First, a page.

HURR is delighted to announce our partnership with TRAID, to support their 23% campaign, aimed to inspire, persuade and encourage Londoners to put their unworn clothes back into circulation.
Co-Founder and CEO Victoria Prew sat down with TRAID’s Head of Campaigns and Education, Andrea Speranza to discuss the initiative in more detail.
1. When did TRAID begin the 23% Campaign and how has it been received so far?
We launched the campaign on 25th September 2018, on the third anniversary of the United Nation’s Sustainable Development Goals. One of these goals (number 12) calls for ensuring “sustainable consumption and production”. The 23% campaign calls on Londoners to pass on the clothes they no longer wear and raise awareness of this goal in a simple and easy way.
2. Since the launch, how many items of clothing have been passed onto TRAID?
We launched six months ago, and so far over three-quarters of a million items of clothes, that’s 221 tonnes, has been passed on to TRAID and put back into use. That’s equivalent to 353,600,000 litres of water and 2,100 tonnes of CO2! These are significant environmental savings. It’s been a fantastic response so far.
3. Can you explain why embracing the circular economy is so crucial for the fashion industry?
It’s really important. The planet has limited resources so it’s important that the fashion industry moves away from the ‘take, make, dispose’ model and adopts a more circular approach. There is a real need to change the current state of the industry and move towards a more sustainable model and we only have a short window to make that change. With this in mind, it’s vital that we keep clothing in use as long as possible. Clothes need to be built to last and when we buy second-hand, borrow and rent clothing, we displace the need to buy new items.
4. How did you find out that 23% of London’s clothes are unworn and what can we do to fix this?
We commissioned a survey by YouGov. Our research showed that 23% of London’s clothes are unworn, which is equivalent to 123 million items of unworn clothes. To give you an idea, it would take 15 years for the population of London to drink the water used to produce these clothes – that’s a lot!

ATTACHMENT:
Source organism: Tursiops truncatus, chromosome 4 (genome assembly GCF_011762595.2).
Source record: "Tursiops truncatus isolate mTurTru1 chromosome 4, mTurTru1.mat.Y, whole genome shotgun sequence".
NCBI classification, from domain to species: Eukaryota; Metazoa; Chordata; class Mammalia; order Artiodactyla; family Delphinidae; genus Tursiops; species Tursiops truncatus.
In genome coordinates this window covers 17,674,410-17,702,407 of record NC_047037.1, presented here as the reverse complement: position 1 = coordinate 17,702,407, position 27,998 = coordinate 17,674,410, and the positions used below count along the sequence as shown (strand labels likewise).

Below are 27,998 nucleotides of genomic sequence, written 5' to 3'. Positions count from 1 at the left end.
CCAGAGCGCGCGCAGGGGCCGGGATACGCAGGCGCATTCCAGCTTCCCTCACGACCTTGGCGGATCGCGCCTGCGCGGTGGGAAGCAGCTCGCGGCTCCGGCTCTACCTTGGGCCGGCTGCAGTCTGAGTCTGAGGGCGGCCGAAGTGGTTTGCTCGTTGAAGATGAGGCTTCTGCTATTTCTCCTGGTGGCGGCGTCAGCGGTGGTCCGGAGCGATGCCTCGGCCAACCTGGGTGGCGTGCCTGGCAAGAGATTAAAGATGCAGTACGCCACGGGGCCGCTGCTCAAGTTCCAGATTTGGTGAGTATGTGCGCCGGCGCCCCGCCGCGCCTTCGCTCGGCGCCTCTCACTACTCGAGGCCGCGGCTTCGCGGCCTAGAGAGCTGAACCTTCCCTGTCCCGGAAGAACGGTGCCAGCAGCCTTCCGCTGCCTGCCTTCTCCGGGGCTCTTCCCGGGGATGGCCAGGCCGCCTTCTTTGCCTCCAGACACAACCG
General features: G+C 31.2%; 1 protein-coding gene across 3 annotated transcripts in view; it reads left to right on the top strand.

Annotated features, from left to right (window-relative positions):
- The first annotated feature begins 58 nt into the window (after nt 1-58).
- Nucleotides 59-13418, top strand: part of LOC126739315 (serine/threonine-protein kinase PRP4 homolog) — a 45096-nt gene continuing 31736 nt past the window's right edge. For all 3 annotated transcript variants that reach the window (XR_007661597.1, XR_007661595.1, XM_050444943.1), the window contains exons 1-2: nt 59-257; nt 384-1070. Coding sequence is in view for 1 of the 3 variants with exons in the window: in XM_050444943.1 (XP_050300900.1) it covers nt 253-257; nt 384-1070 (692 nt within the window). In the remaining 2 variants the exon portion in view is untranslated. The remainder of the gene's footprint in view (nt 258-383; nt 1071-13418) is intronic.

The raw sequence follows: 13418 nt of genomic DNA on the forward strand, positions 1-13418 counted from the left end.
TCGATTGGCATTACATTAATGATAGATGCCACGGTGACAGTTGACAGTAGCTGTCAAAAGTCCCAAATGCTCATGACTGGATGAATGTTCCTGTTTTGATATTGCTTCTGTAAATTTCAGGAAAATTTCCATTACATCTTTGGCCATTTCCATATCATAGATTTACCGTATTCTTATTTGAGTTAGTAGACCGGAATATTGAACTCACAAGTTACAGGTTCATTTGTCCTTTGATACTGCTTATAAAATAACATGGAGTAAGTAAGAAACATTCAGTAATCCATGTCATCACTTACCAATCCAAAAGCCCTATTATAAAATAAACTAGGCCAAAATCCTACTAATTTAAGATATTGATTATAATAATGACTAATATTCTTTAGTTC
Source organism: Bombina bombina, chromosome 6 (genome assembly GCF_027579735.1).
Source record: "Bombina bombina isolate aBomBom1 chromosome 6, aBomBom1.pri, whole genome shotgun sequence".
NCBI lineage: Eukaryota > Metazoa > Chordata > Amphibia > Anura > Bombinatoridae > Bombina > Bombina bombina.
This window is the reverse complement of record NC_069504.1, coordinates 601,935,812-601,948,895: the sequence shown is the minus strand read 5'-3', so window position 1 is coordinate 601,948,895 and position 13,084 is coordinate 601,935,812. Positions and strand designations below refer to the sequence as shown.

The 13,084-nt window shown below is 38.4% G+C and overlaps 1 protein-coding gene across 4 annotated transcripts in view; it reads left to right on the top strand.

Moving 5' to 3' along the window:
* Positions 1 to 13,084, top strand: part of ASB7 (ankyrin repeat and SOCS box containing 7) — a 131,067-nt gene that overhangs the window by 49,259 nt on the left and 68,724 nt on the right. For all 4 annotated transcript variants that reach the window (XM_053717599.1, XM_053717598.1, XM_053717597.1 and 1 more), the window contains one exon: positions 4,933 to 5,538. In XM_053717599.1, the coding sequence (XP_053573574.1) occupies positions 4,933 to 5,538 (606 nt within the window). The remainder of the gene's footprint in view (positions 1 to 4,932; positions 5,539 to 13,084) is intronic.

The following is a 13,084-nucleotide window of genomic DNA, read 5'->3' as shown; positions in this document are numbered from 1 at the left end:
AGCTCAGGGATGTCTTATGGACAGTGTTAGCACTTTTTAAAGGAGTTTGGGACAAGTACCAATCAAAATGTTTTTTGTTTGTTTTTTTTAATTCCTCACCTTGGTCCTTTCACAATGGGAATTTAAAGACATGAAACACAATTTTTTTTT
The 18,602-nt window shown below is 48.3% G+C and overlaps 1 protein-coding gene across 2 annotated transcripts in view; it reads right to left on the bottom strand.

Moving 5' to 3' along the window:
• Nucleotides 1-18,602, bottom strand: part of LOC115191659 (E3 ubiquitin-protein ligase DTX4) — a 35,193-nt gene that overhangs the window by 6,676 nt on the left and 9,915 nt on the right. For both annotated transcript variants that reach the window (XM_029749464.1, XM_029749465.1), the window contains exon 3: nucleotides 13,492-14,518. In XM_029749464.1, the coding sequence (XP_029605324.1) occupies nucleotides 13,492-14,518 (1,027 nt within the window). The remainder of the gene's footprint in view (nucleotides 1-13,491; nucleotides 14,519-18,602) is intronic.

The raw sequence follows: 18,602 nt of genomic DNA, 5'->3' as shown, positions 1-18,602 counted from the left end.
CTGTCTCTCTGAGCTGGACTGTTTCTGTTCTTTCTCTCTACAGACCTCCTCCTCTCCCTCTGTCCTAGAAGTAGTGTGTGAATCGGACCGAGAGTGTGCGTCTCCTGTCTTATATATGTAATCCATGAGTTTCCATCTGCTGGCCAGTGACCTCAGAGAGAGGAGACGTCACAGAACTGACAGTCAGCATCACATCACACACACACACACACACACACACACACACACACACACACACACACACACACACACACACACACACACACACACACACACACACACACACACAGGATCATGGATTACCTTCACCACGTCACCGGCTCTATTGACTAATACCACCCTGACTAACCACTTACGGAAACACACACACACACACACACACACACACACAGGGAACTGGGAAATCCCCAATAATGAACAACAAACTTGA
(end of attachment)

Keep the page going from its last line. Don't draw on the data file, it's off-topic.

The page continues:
5. The Campaign has received support from global celebrities such as Emma Watson, how has this increased awareness of the campaign?
We have had such strong support across the world on the campaign, particularly through social media. It’s great because it means we reach and engage with new audiences. More often than not, influencers encourage consumers to buy more clothes, but we have support from key figures that are promoting more sustainable options.
6. Could you explain a little more about the United Nation’s Sustainable Development Goal Number 12?
The United Nations member states, including the UK, agreed to 17 Sustainable Development Goals to protect the planet and end poverty that need to be reached by 2030. That’s just 11 years. Although many of these goals are relevant to TRAID and to the fashion industry, SDG12 is a really important goal. It’s about sustainable production and consumption and we wanted to find a way to communicate this message clearly. The 23% campaign aims to raise awareness and encourage everyone to have a more sustainable relationship with their wardrobes. We can’t carry on using rapidly diminishing resources. We all need to be asking, how can we do more with less?
7. TRAID offer an at-home collection service, how does this work?
It’s really simple. Book a free home collection online or by phone and TRAID will collect the clothes that you no longer wear direct from your door. Home collections are really popular and we’re making it as simple and convenient as possible to take part in the campaign.
8. The 23% seems like a London-centric campaign, are there plans to roll it out nationwide?
TRAID launched the campaign in London, as it’s the fashion capital of the world. We are focused on London but have had interest from brands and individuals across the UK. The issue of clothing waste is a problem across the nation, not just London. In the UK, 30% of our wardrobes are unworn. This is the equivalent of 1.7 billion items of clothing that could be donated to charities. For people living outside London who want to pass clothes on to TRAID, we have a UK-wide network of textile banks. We want to make people understand how you can take action, and the impact every single donation has on the environment.
9. How can HURR Collective members get involved in the campaign?
We’d like everyone to look in their wardrobes and reflect on what they no longer need or wear. Passing on these clothes not only has huge environmental benefits but also accelerates more sustainable consumption and production. Plus, the funds TRAID raises from the clothes we reuse and resell is committed to projects supporting the people and places making our clothes. Many of us like “shopping therapy”, but “clear out therapy” will make you feel even better!
You can invite your friends, family and other members to all take action too.
10. What would be your top three tips for HURR members who want to limit the impact of fashion on the environment?
Buy less, buy better and buy second hand – I call it the TRAID trilogy!